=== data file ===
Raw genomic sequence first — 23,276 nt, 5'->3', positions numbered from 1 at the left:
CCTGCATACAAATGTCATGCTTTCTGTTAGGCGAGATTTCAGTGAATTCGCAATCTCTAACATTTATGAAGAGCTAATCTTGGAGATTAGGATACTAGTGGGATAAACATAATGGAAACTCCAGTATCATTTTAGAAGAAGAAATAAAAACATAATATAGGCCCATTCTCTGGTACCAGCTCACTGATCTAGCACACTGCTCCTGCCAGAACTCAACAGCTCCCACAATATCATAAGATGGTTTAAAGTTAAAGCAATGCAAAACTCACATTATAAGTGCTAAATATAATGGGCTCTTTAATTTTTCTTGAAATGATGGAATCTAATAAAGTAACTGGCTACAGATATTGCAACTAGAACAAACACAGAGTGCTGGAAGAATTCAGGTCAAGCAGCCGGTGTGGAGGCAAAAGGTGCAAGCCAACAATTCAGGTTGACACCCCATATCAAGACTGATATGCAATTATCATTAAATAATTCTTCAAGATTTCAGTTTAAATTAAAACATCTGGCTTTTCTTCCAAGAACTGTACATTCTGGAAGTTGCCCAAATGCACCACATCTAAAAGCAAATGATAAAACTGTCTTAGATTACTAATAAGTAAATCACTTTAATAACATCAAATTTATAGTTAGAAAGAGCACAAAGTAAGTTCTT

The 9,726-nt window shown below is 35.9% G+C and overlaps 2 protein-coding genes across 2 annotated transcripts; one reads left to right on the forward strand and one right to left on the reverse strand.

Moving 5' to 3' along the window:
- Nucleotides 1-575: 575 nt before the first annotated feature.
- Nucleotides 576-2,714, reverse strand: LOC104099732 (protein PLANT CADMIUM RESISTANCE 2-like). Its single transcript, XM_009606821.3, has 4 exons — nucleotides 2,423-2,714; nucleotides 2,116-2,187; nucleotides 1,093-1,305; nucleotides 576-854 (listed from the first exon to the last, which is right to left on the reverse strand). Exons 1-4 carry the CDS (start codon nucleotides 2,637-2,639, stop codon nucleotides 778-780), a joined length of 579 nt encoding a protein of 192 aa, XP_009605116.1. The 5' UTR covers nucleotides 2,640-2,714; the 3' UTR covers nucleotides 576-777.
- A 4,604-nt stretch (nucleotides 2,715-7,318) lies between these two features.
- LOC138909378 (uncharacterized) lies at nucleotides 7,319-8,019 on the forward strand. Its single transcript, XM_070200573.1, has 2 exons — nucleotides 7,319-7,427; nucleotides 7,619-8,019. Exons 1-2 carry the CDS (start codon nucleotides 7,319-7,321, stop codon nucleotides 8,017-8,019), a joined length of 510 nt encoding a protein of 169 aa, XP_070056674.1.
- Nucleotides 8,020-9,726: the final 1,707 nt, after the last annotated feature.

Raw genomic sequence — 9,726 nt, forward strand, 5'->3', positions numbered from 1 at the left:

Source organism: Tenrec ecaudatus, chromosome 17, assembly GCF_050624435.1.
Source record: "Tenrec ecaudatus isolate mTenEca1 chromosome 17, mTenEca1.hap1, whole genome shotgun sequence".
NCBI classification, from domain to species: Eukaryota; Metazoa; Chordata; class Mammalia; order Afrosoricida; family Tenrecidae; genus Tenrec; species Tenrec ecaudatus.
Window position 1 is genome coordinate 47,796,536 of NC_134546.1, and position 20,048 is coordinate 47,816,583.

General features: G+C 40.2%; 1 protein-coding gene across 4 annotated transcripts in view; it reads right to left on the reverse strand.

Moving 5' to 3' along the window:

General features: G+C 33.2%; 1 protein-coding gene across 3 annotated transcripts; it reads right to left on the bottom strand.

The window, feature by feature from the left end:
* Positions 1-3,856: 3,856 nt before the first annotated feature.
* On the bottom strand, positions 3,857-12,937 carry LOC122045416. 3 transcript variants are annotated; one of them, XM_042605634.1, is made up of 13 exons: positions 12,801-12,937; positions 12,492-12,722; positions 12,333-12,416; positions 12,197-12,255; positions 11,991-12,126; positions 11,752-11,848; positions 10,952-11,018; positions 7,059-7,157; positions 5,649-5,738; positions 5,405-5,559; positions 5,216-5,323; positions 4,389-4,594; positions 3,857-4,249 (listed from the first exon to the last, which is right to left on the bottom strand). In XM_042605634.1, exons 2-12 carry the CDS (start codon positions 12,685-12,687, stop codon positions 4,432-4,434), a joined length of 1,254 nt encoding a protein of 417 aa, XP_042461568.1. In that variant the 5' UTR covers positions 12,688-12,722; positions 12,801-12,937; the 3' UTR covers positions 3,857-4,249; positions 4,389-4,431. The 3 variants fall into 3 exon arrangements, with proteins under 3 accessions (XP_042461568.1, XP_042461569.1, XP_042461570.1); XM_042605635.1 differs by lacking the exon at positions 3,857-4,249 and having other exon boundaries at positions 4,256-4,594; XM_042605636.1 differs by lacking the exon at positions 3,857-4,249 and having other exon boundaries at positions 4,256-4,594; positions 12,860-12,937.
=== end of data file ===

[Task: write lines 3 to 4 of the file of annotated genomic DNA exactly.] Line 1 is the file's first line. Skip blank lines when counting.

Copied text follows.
The 9,726-nt window shown below is 35.9% G+C and overlaps 2 protein-coding genes across 2 annotated transcripts; one reads left to right on the forward strand and one right to left on the reverse strand.

Moving 5' to 3' along the window: